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Momadays The Way To Rainy Mountain: Summary

Term Paper Title: Momadays The Way To Rainy Mountain: Summary
Word Count: 632
Page Count: 2.53 (250 words per page double spaced)

Momaday's The Way to Rainy Mountain: Summary

     N. Scott Momaday divides his book The Way to Rainy Mountain in an
interesting manner. The book is divided into three chapters, each of which
contains a dozen or so numbered sections, each of which is divided into three
parts. The first part of each numbered section tends to be a legend or a story
of the Kiowa culture. However, this characteristic changes a bit as the book
evolves, as does the style and feel of the stories.
     The first passage in the first numbered section describes the Kiowa
creation myth. It tells that they came into the world through a hollow log. The
next ones tell of a dog saving the life of a man, the story of how Tai-me became
part of their culture, and other stories. These, especially in the first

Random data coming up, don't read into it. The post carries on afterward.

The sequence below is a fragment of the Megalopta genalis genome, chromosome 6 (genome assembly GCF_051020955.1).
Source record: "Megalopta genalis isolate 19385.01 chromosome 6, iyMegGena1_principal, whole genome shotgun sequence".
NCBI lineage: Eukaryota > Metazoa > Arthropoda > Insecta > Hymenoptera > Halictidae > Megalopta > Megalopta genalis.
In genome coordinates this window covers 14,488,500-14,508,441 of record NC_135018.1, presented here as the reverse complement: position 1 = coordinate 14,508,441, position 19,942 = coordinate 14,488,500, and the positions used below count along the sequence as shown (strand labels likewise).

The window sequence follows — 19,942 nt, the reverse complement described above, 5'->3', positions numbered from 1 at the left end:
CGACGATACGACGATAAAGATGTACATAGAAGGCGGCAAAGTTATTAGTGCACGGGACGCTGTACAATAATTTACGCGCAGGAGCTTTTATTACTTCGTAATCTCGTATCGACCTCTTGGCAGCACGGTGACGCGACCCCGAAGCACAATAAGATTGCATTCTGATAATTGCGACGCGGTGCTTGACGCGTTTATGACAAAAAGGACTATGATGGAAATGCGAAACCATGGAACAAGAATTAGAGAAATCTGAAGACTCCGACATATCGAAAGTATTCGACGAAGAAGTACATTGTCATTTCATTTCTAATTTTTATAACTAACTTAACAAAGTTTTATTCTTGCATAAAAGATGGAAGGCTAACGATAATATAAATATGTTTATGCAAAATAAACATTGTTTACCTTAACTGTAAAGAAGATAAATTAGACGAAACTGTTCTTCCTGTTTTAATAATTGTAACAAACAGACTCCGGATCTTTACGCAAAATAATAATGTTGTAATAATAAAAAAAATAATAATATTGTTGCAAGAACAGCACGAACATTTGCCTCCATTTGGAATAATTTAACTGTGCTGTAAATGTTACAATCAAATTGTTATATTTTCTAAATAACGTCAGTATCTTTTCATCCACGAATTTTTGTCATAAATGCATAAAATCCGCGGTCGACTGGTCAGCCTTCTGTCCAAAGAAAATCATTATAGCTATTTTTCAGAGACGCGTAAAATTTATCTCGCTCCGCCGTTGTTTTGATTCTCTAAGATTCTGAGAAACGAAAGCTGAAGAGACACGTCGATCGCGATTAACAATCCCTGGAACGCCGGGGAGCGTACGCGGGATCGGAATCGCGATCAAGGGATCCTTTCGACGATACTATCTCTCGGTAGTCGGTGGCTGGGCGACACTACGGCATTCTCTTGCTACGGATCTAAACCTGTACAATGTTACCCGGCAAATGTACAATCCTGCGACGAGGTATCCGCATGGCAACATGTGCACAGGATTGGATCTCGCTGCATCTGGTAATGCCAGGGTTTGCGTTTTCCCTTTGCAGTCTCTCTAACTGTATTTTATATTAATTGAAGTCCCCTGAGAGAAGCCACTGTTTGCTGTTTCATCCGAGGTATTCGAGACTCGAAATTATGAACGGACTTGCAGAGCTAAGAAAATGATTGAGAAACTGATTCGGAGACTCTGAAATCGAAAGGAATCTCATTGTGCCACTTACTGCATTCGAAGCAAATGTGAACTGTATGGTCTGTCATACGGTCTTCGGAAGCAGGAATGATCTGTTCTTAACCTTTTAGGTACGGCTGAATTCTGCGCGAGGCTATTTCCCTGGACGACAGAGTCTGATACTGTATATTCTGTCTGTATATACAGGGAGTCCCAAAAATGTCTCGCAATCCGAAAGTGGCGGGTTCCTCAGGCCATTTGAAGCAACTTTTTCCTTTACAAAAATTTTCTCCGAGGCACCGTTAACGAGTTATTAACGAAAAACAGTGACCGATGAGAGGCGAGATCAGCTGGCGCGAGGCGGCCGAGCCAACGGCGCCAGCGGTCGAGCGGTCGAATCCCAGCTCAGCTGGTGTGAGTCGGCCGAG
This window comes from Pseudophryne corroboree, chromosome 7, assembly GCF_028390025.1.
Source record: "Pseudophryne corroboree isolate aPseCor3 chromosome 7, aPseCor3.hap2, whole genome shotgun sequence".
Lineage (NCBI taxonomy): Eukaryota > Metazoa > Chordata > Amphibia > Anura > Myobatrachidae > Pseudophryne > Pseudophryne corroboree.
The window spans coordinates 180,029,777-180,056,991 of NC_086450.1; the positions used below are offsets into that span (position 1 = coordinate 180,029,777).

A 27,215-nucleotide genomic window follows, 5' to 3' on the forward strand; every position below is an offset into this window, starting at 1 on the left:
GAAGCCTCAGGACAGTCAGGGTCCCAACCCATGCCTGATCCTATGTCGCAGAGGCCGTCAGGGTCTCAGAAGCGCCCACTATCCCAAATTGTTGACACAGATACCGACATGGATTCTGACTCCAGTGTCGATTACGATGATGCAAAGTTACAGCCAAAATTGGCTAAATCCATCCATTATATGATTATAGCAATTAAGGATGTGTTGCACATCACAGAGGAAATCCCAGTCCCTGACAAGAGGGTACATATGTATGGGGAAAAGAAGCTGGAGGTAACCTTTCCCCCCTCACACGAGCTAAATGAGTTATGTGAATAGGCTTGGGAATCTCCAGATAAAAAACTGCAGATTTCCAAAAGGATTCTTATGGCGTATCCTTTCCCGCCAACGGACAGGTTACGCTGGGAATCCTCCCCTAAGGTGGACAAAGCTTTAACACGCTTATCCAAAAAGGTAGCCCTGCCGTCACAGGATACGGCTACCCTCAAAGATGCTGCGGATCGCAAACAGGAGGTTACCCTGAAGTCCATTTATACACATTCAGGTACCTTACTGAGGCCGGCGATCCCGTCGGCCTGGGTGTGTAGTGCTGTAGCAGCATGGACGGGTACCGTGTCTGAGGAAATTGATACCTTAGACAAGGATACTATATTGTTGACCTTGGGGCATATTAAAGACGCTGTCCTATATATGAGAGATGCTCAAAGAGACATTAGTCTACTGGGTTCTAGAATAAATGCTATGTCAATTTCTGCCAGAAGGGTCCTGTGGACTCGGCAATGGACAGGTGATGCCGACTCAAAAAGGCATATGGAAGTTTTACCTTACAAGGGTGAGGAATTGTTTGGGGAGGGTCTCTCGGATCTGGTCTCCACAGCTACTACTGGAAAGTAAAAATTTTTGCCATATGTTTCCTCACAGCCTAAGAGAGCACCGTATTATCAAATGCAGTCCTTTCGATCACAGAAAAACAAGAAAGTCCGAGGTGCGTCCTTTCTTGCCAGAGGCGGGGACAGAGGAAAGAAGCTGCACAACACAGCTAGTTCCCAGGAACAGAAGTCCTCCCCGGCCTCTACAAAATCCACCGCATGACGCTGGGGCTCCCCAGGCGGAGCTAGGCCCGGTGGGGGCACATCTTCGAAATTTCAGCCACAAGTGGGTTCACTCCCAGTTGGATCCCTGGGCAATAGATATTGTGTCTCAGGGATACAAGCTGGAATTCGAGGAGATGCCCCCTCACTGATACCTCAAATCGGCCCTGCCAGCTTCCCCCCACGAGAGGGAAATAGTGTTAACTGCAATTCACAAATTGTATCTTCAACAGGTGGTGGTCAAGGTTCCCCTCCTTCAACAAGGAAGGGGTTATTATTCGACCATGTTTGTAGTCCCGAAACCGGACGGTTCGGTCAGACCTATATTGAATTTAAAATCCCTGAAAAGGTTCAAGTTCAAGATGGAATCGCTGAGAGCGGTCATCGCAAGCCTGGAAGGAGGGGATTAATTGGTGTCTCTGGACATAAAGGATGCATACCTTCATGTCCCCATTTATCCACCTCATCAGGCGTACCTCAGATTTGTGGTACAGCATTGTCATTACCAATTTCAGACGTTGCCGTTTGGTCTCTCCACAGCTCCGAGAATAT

beginning of the first part, are stories which relate timeless tales. The events
described took place long ago, though nobody knows how long. In addition, the
endings of the tales would probably be described as having a good outcome. The
people were created and they found friends in the physical and spiritual world.
The first part of the book describes the beginning of the Kiowa culture and
their development.
     Towards the end of the first part, the tone of the stories changes.
Instead of describing different stories each time, they begin to tell a story
which continues through six numbered sections. The story relates the life of a
baby who grows into the sun's wife who then has a ˇchild who becomes two
children, who become honored people in the eyes of the Kiowa. These stories do
not explain things like the creation of the people, or the reason dogs and men
are friends, or the origin of Tai-me. They tell what happened to some people.
     The last part of the book, the last third, is mostly narrative. Instead
of telling myths to explain things, Momaday tells stories which relate events
without any significant outcome. Als...

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